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Missing Man: Henry L. Baltimore Jr - MI - 05/30/1973


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#1 Jenn

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Posted 01 June 2010 - 06:46 AM

http://www.charleypr...more_henry.html

Henry L. Baltimore Jr

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Vital Statistics at Time of Disappearance

Missing Since: May 30. 1973 from East Lansing, Michigan.
Classification: Endangered Missing
Date of Birth: January 16, 1962
Age: 21 years old
Height and Weight: 6'2, 175 pounds
Distinguishing Characteristics: African-American male.  Black hair, brown eyes.
Clothing/Jewelry Description: A black turtleneck sweater, light gray slacks and black and gray shoes. 

Details of Disappearance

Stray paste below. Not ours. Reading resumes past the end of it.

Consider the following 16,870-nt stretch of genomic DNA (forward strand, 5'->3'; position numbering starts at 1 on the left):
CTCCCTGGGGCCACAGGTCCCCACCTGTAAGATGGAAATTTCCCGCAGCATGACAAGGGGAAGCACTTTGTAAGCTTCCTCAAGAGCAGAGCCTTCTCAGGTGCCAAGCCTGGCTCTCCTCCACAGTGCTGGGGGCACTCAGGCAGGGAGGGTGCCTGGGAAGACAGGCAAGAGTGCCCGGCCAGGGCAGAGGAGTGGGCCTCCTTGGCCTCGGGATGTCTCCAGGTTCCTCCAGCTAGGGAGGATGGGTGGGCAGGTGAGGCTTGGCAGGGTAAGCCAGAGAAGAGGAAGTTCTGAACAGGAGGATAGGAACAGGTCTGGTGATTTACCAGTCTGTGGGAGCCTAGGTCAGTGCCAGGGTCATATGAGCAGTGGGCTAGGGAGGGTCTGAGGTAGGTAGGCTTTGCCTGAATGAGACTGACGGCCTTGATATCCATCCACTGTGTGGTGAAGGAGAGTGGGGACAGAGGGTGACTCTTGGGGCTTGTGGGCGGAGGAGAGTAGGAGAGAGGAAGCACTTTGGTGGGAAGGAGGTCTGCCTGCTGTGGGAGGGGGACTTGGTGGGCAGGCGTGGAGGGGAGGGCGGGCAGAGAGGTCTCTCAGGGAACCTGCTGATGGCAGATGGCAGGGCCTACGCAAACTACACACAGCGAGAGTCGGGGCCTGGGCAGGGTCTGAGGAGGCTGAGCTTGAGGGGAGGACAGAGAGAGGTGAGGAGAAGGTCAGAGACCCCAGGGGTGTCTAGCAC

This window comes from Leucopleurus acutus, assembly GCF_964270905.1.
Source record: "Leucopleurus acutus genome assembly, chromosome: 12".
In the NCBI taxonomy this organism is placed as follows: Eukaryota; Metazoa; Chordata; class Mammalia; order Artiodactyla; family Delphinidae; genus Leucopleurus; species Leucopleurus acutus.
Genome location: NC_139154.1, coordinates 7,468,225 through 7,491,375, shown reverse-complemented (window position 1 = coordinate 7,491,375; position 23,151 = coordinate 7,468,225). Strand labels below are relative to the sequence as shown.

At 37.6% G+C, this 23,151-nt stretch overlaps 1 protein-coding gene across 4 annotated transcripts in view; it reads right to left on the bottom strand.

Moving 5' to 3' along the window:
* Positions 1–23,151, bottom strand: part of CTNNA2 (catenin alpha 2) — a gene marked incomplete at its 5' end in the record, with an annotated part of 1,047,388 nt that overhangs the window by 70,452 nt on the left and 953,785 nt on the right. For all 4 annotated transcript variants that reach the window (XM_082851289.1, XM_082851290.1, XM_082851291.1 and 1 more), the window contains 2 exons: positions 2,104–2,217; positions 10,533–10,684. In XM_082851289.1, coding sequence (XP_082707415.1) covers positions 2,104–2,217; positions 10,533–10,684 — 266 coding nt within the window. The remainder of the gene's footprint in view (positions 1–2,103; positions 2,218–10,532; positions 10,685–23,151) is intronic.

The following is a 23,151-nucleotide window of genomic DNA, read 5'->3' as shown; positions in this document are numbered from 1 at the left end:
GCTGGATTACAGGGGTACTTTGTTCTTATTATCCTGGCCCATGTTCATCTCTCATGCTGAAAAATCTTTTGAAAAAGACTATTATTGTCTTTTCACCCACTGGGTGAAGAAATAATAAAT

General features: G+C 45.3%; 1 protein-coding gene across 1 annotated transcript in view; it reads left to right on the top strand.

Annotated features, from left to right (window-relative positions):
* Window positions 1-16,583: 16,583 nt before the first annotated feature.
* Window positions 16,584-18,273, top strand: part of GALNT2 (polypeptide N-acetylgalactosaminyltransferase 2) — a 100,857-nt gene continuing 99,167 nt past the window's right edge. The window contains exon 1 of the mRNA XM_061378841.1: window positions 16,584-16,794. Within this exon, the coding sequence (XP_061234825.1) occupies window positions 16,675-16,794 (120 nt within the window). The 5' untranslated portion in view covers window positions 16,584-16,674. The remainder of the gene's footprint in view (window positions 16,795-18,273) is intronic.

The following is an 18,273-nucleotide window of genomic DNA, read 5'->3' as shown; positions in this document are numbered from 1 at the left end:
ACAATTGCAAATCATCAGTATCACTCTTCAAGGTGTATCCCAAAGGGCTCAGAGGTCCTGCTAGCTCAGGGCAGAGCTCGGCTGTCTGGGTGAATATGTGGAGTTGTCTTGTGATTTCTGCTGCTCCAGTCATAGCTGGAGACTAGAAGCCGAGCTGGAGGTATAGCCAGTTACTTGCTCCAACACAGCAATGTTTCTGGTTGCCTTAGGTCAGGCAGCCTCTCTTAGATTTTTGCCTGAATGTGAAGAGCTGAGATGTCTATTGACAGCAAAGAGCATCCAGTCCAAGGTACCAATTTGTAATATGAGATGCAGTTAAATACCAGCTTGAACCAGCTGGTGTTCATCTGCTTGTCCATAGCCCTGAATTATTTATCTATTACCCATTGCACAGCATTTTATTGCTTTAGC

Baltimore was last seen in East Lansing, Michigan on May 30, 1973.  At the time of his disappearance, he was a junior at Michigan State University in Jackson; he studied social science and music.  He was an honor student and a drum major in the university marching band.  His 1968 Buick was found at his home after his disappearance.  He also left behind his car keys and other belongings.  In May 1973, he lived with three roommates at an apartment in the 300 block of Oak Hill Avenue in East Lansing, and had a job at the university library.  He has eight siblings; one sister was also a student at Michigan State in 1973.